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Thursday, June 13
The Indiana Daily Student

academics & research

IU study finds imitation helpful in decision making

Contrary to what it may seem, IU researchers are finding it might be preferable to be surrounded by imitators than innovators.

Robert Goldstone, professor in the Department of Psychological and Brain Sciences in the College of Arts and Sciences, co-authored the study alongside Thomas Wisdom, a recent IU graduate and freelance researcher based in Chicago.

“We were interested in sort of developing an experimental laboratory for looking at the reasons why people decide to imitate or innovate and what the consequences are,” Goldstone said.

To find out, they created a game called Creature League. The object of the game is to form the highest scoring team of made-up creatures. 

The game is played in multiple rounds.

When forming a team, participants had several options.

They could leave their team as is, look at how other teams were doing and take players from them or choose to select a random, unknown creature from a gallery.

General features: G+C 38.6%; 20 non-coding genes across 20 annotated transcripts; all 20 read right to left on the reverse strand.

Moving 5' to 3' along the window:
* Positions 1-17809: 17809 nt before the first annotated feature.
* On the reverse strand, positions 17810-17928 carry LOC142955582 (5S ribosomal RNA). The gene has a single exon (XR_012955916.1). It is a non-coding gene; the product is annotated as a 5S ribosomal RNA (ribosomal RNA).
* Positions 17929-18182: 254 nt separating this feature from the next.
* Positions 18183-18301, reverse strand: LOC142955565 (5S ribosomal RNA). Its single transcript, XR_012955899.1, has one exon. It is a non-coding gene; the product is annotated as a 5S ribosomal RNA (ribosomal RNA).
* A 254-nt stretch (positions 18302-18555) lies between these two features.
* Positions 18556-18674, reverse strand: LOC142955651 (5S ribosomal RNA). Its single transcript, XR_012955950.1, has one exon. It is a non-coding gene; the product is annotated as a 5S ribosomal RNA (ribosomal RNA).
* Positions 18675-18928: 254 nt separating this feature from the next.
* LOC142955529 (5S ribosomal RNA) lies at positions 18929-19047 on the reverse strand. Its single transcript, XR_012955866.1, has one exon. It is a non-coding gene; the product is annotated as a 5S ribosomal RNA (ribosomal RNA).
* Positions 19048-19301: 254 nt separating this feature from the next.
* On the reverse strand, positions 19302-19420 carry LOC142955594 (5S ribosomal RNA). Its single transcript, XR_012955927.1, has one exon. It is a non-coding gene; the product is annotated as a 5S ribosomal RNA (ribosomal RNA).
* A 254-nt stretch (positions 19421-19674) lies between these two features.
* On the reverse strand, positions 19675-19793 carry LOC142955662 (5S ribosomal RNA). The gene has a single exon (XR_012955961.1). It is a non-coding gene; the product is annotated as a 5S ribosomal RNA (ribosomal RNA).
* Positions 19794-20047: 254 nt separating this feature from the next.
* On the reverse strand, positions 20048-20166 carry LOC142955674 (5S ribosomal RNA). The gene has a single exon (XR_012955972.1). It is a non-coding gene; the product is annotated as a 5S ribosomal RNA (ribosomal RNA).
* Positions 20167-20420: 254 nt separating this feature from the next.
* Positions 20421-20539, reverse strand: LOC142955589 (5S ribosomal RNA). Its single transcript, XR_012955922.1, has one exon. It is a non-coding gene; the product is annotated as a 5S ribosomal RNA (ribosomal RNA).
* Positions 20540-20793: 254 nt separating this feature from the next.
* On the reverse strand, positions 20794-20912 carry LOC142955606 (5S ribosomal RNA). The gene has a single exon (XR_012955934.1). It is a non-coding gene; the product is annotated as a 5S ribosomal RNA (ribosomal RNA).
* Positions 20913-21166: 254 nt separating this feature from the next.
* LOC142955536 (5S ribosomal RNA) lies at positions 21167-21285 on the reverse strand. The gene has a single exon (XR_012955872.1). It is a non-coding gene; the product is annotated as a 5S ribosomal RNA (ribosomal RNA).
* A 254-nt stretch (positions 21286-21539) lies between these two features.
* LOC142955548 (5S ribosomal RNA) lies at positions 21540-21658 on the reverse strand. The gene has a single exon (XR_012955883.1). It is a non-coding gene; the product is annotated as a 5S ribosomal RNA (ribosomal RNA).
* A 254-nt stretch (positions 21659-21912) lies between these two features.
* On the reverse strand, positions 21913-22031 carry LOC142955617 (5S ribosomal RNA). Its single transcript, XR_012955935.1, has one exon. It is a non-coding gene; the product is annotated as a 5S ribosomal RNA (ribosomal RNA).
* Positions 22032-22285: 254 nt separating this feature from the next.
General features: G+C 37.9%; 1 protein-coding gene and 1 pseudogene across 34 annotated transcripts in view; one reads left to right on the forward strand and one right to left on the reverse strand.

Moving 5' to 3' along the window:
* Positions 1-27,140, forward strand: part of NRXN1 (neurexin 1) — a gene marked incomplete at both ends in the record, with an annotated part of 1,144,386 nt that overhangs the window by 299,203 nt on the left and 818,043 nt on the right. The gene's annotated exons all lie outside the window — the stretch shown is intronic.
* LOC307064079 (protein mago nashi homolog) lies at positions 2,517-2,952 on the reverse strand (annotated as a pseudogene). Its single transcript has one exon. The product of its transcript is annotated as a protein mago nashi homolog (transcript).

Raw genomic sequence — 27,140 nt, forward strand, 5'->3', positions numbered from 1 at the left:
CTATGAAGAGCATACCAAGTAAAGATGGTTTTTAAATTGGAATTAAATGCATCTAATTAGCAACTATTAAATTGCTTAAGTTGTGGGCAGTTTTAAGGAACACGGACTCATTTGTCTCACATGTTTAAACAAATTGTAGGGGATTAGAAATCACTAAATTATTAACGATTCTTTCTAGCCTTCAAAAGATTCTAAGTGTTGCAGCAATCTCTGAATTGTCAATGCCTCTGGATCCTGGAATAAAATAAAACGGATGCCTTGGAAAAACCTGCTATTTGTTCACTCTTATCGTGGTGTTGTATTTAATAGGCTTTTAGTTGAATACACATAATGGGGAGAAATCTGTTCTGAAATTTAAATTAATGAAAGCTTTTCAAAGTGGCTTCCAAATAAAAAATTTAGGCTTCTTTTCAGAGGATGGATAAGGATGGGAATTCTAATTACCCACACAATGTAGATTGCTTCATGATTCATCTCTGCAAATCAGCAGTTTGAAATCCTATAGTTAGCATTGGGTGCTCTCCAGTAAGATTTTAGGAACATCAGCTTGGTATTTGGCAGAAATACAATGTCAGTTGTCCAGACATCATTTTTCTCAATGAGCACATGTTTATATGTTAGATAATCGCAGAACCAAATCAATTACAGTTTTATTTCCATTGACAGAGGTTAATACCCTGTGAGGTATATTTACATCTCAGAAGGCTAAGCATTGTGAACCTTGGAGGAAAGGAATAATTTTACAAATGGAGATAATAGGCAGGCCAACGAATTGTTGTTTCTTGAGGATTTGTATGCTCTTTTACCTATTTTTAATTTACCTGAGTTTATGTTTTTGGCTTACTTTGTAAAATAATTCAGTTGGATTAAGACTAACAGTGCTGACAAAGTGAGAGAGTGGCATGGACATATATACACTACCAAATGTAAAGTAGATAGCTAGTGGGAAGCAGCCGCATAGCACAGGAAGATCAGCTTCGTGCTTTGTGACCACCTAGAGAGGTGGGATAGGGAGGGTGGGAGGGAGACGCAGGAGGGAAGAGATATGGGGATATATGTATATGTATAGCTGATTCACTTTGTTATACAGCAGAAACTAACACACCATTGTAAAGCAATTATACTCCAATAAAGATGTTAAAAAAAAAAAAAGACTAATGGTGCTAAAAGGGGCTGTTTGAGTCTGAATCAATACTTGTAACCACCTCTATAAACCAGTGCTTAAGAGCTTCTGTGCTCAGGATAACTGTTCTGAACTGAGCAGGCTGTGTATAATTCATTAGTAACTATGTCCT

This creature represented “innovative thinking,” Goldstone said.

Scores increased when there was more imitation involved in the play.

“It’s not surprising it’s good for the individual because they don’t have to go off on their own,”Goldstone said. “The more interesting result is that you do better when surrounded by imitators.”

The reason for this benefit is what Goldstone calls reciprocal imitation.

Person A imitates person B, making small edits to person B’s original process.

Person B can then imitate the improved version of their process and make his or her own small edits, and the process can be infinitely improved.

“In many situations people don’t want to be imitated, but that’s probably wrong,” Goldstone said.

Goldstone likened his findings from Creature League to the open-source software movement in which coders spend hours creating a program and then allow the whole world to see their code.

By sharing the software openly, different functionalities and add-ons can be created and the software can improve, Goldstone said.

He also said their findings could be relevant in government and other fields of work and study.

“If you’re part of a group trying to solve a problem together, you can do a lot better than on your own,” Goldstone said, “and one of the ways to do that is to allow people to imitate you.”

Researchers are still collecting data from the original Creature League. The game can be played at

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